Ferroelectric multilayer ceramic capacitors (MLCCs) can maintain stable electric polarization even without an external electrical field. As a result, they have a voltage-dependent capacitance. Würth Elektronik explains how this works.
An important dielectric property that ceramics can exhibit is ferroelectricity. In a ferroelectric material, all direct and indirect neighboring cells form dipoles pointing in the same direction, without the application of an electric field. This is a result of energy reduction due to dipole-dipole interactions. The ferroelectric strives to achieve a domain configuration that minimizes total energy while satisfying both electrostatic and mechanical constraints.
In an idealized system, all dipoles within a crystalline material would point in the same direction. In practice, however, the materials always have small defects, limiting the common orientation of dipoles to regions called domains. The size of the domains, the crystal configurations at the boundaries and the dipole orientation within all affect the polarizability and thus the permittivity of the material. This is why combinations of different raw materials exhibit different ferroelectric behavior.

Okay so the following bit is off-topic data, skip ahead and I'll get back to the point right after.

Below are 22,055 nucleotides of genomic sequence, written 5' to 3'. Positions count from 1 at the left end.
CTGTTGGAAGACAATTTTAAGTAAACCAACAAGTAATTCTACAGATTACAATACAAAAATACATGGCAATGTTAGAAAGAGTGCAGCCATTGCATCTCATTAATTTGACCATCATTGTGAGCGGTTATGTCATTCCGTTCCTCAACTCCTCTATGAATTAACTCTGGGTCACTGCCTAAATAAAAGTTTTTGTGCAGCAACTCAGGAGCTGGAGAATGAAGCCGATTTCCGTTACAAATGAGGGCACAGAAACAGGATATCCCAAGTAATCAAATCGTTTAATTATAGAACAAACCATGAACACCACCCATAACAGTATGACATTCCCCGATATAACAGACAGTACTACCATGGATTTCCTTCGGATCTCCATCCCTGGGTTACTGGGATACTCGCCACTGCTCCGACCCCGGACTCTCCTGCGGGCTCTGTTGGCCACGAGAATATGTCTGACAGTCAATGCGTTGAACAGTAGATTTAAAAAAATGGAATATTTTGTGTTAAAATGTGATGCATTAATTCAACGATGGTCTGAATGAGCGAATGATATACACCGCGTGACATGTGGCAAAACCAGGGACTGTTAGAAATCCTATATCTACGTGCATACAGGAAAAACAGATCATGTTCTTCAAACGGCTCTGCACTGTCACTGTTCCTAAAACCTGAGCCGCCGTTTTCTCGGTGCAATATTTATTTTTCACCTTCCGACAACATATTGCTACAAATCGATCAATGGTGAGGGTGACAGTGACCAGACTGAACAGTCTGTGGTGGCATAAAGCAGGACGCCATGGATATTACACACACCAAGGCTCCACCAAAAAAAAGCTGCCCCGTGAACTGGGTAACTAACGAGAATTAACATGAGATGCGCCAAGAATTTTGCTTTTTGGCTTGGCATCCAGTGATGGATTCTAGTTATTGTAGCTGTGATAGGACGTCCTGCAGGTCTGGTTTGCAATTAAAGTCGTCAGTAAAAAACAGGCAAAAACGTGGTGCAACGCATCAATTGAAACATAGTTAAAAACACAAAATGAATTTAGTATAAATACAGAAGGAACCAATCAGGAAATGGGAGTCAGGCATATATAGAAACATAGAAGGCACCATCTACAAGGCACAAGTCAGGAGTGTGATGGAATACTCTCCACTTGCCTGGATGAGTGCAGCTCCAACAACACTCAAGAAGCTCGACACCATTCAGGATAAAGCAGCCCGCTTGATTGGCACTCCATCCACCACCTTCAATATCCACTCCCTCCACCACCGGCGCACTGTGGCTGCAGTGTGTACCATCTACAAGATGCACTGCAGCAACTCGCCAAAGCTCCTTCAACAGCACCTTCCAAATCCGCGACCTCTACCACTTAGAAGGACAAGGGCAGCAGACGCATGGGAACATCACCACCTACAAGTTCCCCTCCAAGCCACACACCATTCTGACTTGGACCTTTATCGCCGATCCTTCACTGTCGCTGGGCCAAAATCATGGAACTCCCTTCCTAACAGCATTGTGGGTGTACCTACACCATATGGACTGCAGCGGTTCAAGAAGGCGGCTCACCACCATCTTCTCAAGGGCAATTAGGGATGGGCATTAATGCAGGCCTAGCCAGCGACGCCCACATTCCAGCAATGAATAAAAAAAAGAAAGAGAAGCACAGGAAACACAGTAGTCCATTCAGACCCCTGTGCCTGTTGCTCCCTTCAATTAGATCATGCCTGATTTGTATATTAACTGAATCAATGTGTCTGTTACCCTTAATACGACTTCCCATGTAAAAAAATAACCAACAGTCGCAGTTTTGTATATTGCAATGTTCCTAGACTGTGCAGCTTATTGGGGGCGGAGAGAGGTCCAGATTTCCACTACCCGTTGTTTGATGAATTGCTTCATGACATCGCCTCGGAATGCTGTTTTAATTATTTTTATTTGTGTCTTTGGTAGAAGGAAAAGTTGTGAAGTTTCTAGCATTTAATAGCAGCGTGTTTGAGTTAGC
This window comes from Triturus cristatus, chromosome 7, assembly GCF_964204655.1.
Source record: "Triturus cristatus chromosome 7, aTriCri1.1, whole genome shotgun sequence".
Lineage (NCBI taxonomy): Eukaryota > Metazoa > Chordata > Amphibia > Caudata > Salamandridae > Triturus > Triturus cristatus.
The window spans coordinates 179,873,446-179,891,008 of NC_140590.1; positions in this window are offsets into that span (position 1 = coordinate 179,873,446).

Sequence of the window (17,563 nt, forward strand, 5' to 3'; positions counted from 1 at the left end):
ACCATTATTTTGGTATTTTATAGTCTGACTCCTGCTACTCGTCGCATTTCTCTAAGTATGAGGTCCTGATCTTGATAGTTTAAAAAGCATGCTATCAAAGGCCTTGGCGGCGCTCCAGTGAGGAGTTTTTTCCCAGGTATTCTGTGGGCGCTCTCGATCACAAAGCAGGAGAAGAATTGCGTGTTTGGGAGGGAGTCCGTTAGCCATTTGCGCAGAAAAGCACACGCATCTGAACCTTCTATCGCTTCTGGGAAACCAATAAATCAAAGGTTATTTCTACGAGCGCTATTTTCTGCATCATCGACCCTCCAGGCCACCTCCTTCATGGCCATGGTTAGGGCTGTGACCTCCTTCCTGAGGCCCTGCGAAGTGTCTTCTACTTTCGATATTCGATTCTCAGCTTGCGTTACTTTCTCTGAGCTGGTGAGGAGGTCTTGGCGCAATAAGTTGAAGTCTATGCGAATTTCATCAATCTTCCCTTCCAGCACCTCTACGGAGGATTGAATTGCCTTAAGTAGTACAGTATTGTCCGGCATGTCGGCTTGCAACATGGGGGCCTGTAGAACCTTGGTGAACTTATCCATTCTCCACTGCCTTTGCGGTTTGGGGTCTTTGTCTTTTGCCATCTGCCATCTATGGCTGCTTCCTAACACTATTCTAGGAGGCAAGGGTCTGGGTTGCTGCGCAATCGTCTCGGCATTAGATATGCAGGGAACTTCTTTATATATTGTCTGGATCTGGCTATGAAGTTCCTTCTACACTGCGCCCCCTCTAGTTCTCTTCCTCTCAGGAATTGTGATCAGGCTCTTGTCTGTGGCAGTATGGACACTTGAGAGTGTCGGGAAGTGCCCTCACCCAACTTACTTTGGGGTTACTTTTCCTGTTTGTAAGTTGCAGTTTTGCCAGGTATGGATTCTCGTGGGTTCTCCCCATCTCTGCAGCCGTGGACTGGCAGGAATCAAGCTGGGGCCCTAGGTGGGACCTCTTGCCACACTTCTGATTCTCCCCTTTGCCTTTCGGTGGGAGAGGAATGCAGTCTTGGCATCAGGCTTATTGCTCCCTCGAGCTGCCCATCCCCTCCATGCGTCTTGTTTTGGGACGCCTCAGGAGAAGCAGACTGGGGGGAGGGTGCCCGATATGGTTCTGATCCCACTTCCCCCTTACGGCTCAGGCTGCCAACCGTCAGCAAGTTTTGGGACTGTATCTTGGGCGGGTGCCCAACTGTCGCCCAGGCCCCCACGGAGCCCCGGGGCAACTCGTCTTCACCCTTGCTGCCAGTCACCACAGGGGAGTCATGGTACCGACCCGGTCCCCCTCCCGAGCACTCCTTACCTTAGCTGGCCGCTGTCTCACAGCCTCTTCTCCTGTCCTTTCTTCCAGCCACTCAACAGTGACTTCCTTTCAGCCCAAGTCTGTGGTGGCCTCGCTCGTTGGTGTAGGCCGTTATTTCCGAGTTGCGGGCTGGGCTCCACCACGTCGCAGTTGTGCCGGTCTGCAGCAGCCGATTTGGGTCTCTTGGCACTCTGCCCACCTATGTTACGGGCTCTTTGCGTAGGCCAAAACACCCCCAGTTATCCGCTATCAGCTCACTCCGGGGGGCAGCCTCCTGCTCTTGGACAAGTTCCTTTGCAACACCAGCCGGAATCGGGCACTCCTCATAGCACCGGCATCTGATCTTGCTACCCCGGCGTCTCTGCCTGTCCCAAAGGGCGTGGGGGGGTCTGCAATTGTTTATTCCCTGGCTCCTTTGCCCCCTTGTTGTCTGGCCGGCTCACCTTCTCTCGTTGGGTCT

Above the Curie temperature, which is specific to each ferroelectric material, the common alignment is destroyed; the dipoles are randomly oriented and no longer exhibit domain structure. Under these conditions, the material exhibits paraelectric properties, ie it can become polarized under an applied electric field. Ferroelectric materials are always exhibiting such behavior to some degree. Paraelectricity can also be caused by chemical additives that introduce defects into the crystal structure and thus prevent the formation of domains.
Ferroelectricity only occurs in crystals that have an elementary cell without a center of symmetry, ie a non-centrosymmetric shape. One such compound with a non-centrosymmetric structure is barium titanate. As the positively charged titanium ion is shifted slightly off-center, the unit cell is slightly more positively charged on one side and slightly more negatively charged on the other side (Figure 1). Since the permanent electric dipole interacts with applied fields, the polarizability and thus the permittivity of such materials is voltage dependent.
Compared to other materials, ferroelectrics such as barium titanate exhibit high polarizability and thus high relative permittivity. Multilayer ceramic capacitors (MLCCs) based on barium titanate have the advantage of combining low losses with high capacitance and small size. This makes them one of the most important passive components for switching converter and filter circuits. A disadvantage is their voltage dependence, which leads to a detrimental decrease in capacitance as the DC voltage increases.
To understand how this works, let’s look at the capacitance-voltage and polarization-voltage diagrams of a specific MLCC (Figure 2). A sinusoidal sampling signal of frequency f is applied to measure the capacitance. The AC signal has a fixed amplitude throughout and causes the voltage dV to change periodically. A DC voltage is superimposed on the sinusoidal signal, which allows the domain polarization to be realigned.